As a young boy, Jayson Ibanez was captivated by the beauty of the Philippine Eagle in the photos of the National Geographic magazine. Fast forward to 1996, Jayson got his dream job at the Philippine Eagle Foundation, where he received the rare opportunity to see the Philippine national bird in the wild. His encounter with the bird and its habitat changed his life forever.
“I saw with my own eyes the many threats the species faces – from habitat loss, to shooting, hunting and trapping. The poor birds are unaware of these human threats and that our kind can even drive them to extinction. That’s when I decided to dedicate my life trying to make conditions better for eagles and the natural world they represent,” he said.
But searching and rescuing Philippine eagles is not a one-person job. Jayson knew that community support is vital in safeguarding the eagles and the forests they live in. As the Research and Conservation Director of the Philippine Eagle Foundation, Jayson works with various Indigenous Peoples (IP) communities across the Philippines to get the job done.
“My work brings me to the remotest places of Luzon, Leyte, Samar and Mindanao in search of Philippine eagles. I’ve been to Isnag and Agta ancestral lands in Luzon. I’ve also interacted with the Mamanwas of Leyte, and the Bagobo, Manobo, Mandaya and Bukidnon groups of Mindanao highlands,” he said.
To further his work with local IP communities, Jayson chose to pursue his postgraduate studies in Australia.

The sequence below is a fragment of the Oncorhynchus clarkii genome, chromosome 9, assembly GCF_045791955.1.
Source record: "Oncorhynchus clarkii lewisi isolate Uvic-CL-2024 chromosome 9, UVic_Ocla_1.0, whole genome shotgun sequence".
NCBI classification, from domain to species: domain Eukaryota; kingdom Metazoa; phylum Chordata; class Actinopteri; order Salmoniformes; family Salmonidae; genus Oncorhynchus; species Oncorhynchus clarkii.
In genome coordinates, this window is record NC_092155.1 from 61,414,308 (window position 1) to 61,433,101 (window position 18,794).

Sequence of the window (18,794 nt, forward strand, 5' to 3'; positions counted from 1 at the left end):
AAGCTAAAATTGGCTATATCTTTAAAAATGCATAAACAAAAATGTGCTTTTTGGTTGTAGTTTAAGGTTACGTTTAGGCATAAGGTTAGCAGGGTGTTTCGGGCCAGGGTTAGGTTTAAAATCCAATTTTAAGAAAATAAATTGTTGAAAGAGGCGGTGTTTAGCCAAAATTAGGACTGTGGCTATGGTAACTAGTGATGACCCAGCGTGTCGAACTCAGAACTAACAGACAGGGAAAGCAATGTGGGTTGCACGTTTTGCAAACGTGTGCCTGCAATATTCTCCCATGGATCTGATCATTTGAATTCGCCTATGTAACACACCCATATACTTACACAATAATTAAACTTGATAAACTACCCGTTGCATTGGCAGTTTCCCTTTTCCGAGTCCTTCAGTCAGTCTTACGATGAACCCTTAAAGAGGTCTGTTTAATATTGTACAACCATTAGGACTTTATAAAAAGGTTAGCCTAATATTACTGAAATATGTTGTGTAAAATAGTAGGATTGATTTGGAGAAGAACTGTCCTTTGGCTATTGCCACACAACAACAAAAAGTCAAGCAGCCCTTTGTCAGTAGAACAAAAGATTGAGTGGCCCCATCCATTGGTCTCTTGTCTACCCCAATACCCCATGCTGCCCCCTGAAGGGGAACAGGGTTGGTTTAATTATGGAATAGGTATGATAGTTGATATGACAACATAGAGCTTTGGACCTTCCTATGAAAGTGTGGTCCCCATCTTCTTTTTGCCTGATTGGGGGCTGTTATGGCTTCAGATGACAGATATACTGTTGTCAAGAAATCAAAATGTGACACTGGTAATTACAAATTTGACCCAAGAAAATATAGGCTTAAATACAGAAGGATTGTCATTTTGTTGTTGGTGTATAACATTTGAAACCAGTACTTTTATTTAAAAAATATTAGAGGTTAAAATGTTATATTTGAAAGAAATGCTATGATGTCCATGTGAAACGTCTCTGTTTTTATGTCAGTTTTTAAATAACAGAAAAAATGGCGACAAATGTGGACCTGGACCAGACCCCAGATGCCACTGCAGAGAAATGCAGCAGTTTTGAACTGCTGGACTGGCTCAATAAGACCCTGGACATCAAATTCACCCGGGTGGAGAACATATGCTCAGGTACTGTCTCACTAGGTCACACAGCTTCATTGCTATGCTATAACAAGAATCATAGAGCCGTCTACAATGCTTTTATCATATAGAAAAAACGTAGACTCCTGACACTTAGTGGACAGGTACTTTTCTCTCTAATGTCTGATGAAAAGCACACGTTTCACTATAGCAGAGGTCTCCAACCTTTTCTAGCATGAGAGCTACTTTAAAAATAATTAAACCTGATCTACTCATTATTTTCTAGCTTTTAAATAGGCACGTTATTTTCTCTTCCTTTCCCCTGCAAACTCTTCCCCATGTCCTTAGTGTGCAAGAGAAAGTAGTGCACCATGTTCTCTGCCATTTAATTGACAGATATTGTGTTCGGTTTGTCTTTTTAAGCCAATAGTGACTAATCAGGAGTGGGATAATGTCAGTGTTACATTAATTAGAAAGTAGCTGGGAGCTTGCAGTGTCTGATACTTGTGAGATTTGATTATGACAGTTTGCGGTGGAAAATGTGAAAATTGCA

Upon his return, Jayson’s PhD dissertation became the Philippine Eagle Foundation’s standard for indigenous conservation engagements.
“My program strives to improve our way of doing things as we implement our framework to more Indigenous communities across the country,” he said.
The IP communities are the Philippine Eagle Foundation’s partner in their conservation work. Most of the indigenous people serve as forest guards who take care of the eagles and their habitat on the nation’s behalf. Jayson supports them by building their capacity for community-based conservation. The foundation also supports their families, providing them with part-time employment in research and conservation work and small biodiversity-friendly enterprises.
Jayson also pioneered research on eagle home range, survival and habitat use through radio, satellite and GPS/GSM telemetry in the Philippines. His conservation work has been recognised across the globe, receiving nods from prestigious award-giving bodies such as the Whitley Award and the Yale School of Forestry and Environmental Innovation Prize.
The Australian Embassy supported the Foundation’s culture-based approach to conservation that provides livelihood options for the Bawa community. The project is a true partnership among friends—with the city government providing stipends for forest guards and the community providing the venue for discussions and training. We will work further with the Foundation on conservation projects as part of the 75th Anniversary celebration.